Sarcoptes scabiei seen as superficial cyanoacrylate biopsy specimen. A, In the center of the photograph, the round silhouette of the mite is vaguely apparent (original magnification ×4). B, At magnification ×20, distinctive anatomic features become clearly visible.
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Neynaber S, Muehlstaedt M, Flaig MJ, Herzinger T. Use of Superficial Cyanoacrylate Biopsy (SCAB) as an Alternative for Mite Identification in Scabies. Arch Dermatol. 2008;144(1):114–115. doi:10.1001/archdermatol.2007.24
Scabies is an epizoonosis affecting all social groups but with a predilection for people living in day nurseries, nursing homes, or other shared facilities and in resource-poor regions. It is a cutaneous infestation by Sarcoptes scabiei var hominis, a mite ranging in length from 0.2 to 0.5 mm. The mites are transmitted by close and prolonged physical contact.1,2 Sensitization to the mite and its excrements triggers an intensely pruritic skin rash. The patients'
discomfort as well as the transmissibility of the mite makes an early diagnosis desirable. Scabies may mimic a large number of diseases, such as atopic eczema, prurigo, folliculitis, lymphomatoid papulosis, dermatitis herpetiformis, or bullous pemphigoid, thus complicating the process of finding the correct diagnosis. The patient's history, the morphologic characteristics of the skin lesions, and the distribution pattern provide valuable clues. Still, the diagnosis ultimately relies on the detection of the S scabiei mite.
Two basic diagnostic methods are currently in use: (1) Skin scrapings, usually performed with cannulas, needles, or scalpels, are evaluated under a conventional light microscope for direct visual identification of the mite. Alternatively, amplification of S scabiei–specific DNA sequences by polymerase chain reaction can be used as an indirect means of detection. (2) Scabioscopy is used, during which suspect lesions are examined with either a stereoepiluminescence microscope at magnifications ranging from ×20 to ×40 or with a conventional dermoscope, magnification ×10.3 Both scabioscopy and polymerase chain reaction require special equipment and expertise that may not be readily available to every physician faced with the challenge of diagnosing scabies.4,5 Herein, we introduce superficial cyanoacrylate biopsy (SCAB), an inexpensive, easy-to-perform diagnostic technique using readily available resources. The technique was first described by Marks and Dawber6 in 1972 for the examination of the horny layer and later by others.7,8 Glass slides, cyanoacrylate glue (Super Glue; Super Glue Corporation, Rancho Cucamonga, California), and a microscope are at hand in almost every physician's office.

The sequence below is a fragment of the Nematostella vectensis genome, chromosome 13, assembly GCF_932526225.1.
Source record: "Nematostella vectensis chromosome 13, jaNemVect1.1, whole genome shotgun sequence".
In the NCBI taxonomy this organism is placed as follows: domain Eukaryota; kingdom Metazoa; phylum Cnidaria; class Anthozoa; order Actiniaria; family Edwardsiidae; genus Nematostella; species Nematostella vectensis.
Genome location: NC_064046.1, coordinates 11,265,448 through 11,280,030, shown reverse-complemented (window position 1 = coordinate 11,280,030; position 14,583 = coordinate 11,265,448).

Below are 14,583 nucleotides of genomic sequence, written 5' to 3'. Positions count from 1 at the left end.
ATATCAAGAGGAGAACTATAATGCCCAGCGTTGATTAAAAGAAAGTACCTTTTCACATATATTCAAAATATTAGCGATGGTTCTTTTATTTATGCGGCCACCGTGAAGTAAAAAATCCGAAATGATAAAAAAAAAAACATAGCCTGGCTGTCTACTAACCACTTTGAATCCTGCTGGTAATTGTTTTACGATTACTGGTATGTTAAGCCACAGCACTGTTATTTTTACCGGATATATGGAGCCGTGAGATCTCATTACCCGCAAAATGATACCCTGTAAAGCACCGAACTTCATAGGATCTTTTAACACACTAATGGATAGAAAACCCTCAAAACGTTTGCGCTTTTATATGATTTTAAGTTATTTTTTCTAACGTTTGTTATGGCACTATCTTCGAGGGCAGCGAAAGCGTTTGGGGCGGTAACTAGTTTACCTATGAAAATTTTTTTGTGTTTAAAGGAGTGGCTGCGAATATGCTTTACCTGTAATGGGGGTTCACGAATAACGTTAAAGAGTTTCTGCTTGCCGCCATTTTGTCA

In scabies, a characteristic burrow may be 3 to 8 mm long. Its usually serpentine route is often surrounded by discrete erythema along with pityriasiform scaling. Oftentimes, at one end of a burrow, the mite is visible as a tiny dark dot smaller than 0.4 mm.
We adapted the SCAB procedure for the diagnosis of S scabiei infestation as follows. During a complete inspection of the patient's skin, the most suggestive, nonexcoriated lesions are determined. Hair surrounding these lesions should be removed as needed. The skin is then degreased using an alcoholic disinfectant. A small drop of cyanoacrylate glue is then applied to a glass slide, which is immediately pressed on the skin lesion. After about 30 seconds, the slide is detached from the skin by a swift move. The procedure is repeated in the same way at other suspect sites.
The slides are then examined with a conventional microscope. At scanning magnification, the mites are discernable as tiny dark oval dots. Once candidate objects are identified, thorough identification is possible using a magnification between ×10 and ×200. Typically, the mouth parts and 2 pairs of stumpy legs (sometimes still moving), a corselet with spicules, and singular, fine, long bristles can be distinguished. If these features cannot be identified unambiguously, preincubation with 10% potassium hydroxide for 10 minutes helps to provide a clearer view of the mites by dissolving the corneocytes (Figure).
While in vivo scabioscopy allows for the examination of numerous lesions in little time, thereby potentially increasing sensitivity, the mite is only vaguely distinguishable from crusts by its triangular silhouette corresponding to its mouth and 2 pairs of front legs. In contrast, the SCAB technique, combined with conventional transillumination light microscopy, readily reveals the anatomic features of the scabies mite in detail. In addition, no scalpel or other potentially harmful tool is needed for SCAB, as is needed to perform skin scrapings. A further advantage of SCAB may lie in the possibility to distinguish living from dead mites (eg, after successful therapy) because the procedure removes the mites without harm, making living observation of this unloved cohabitant of human skin possible. Controlled studies are needed to evaluate how SCAB compares with scabioscopy and skin scrapings in terms of sensitivity and specificity.
Correspondence: Dr Neynaber, Klinik und Poliklinik für Dermatologie und Allergologie, Klinikum der Universität München, Frauenlobstr 9-11, 80337 München, Germany (email@example.com).
Financial Disclosure: None reported.
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